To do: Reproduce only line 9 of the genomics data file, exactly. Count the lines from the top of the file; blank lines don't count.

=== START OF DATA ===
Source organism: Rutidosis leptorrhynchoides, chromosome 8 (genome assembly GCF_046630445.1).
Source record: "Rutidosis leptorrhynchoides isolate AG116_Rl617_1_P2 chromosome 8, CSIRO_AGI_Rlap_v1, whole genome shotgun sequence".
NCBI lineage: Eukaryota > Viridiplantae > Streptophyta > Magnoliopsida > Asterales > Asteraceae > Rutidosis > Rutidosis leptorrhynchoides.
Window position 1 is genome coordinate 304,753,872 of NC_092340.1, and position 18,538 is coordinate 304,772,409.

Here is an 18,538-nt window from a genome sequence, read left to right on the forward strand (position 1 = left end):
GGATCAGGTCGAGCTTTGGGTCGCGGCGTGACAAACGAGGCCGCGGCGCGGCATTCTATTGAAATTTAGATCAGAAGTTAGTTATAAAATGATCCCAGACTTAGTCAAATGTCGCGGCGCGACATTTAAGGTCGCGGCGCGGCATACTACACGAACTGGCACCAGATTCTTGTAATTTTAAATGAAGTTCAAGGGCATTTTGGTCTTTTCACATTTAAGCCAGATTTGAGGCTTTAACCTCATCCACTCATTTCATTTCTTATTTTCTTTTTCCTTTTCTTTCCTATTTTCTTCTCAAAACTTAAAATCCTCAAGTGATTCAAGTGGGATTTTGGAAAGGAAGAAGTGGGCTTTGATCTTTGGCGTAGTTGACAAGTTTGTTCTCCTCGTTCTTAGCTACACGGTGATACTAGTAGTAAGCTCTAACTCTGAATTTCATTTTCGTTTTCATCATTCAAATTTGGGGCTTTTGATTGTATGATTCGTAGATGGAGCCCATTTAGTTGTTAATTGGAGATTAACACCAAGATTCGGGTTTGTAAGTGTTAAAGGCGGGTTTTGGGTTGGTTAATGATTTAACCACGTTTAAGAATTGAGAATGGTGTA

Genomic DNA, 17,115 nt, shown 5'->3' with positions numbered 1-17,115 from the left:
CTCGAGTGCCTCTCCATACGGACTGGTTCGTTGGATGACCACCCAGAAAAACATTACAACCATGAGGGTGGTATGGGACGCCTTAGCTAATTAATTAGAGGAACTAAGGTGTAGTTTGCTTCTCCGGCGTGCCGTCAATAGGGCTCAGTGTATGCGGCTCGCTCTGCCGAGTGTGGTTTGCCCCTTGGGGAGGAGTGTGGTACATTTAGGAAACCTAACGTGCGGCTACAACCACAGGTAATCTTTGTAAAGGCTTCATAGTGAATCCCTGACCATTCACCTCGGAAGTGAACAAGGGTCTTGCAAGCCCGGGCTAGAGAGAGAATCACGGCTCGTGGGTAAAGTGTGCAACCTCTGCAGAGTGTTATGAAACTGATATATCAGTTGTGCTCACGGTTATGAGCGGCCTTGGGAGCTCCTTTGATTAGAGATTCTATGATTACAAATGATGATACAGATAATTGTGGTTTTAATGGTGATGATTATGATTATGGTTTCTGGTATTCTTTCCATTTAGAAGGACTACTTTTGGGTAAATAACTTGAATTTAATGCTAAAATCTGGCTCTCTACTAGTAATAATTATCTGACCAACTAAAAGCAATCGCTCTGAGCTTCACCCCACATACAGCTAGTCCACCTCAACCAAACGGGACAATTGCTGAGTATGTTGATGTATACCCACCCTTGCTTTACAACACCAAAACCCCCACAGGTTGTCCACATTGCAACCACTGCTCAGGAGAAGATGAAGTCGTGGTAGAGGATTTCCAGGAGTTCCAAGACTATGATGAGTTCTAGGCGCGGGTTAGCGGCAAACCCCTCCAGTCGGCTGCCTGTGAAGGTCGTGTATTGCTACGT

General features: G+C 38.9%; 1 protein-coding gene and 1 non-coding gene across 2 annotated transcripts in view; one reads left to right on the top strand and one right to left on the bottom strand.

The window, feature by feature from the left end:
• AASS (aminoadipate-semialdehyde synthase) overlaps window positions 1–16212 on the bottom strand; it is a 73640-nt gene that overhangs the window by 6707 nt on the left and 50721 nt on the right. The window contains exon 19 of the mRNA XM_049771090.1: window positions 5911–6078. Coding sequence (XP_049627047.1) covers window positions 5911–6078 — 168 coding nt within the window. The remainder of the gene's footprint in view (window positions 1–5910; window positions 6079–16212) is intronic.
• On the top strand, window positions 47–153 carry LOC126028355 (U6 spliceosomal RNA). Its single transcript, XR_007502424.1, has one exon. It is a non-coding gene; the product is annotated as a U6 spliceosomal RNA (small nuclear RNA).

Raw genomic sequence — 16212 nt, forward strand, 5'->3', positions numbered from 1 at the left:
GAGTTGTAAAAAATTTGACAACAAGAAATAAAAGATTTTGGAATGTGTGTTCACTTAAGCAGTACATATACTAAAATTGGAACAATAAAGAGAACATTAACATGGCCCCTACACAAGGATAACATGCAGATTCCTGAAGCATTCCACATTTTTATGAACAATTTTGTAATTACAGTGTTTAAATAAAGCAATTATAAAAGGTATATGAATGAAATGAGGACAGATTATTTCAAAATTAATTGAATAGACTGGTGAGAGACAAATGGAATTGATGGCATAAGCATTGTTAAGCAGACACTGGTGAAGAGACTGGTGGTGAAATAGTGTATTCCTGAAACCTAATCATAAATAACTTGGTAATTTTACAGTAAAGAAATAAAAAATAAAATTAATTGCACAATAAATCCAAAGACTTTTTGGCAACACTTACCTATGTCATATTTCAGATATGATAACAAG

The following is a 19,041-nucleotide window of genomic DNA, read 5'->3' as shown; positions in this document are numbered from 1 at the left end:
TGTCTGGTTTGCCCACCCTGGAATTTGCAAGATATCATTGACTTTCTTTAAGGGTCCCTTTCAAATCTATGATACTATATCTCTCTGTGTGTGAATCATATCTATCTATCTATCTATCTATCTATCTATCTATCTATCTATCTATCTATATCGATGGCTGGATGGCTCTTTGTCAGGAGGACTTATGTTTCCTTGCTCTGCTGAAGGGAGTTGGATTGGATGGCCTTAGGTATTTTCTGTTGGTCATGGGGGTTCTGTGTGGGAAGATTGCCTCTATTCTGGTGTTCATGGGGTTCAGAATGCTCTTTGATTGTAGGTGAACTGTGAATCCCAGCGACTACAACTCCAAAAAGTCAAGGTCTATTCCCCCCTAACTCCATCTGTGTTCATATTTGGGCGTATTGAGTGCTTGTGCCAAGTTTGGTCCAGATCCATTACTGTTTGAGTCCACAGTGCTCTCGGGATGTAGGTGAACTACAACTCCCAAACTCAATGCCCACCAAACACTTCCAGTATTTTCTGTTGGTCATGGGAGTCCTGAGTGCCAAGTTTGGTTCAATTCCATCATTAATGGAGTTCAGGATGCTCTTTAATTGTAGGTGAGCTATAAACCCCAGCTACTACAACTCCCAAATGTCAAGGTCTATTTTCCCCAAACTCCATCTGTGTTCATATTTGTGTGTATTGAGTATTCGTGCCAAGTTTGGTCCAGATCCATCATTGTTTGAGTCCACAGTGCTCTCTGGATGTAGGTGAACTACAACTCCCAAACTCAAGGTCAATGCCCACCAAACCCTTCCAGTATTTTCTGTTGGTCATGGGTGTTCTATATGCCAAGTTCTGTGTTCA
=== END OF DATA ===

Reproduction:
General features: G+C 38.9%; 1 protein-coding gene and 1 non-coding gene across 2 annotated transcripts in view; one reads left to right on the top strand and one right to left on the bottom strand.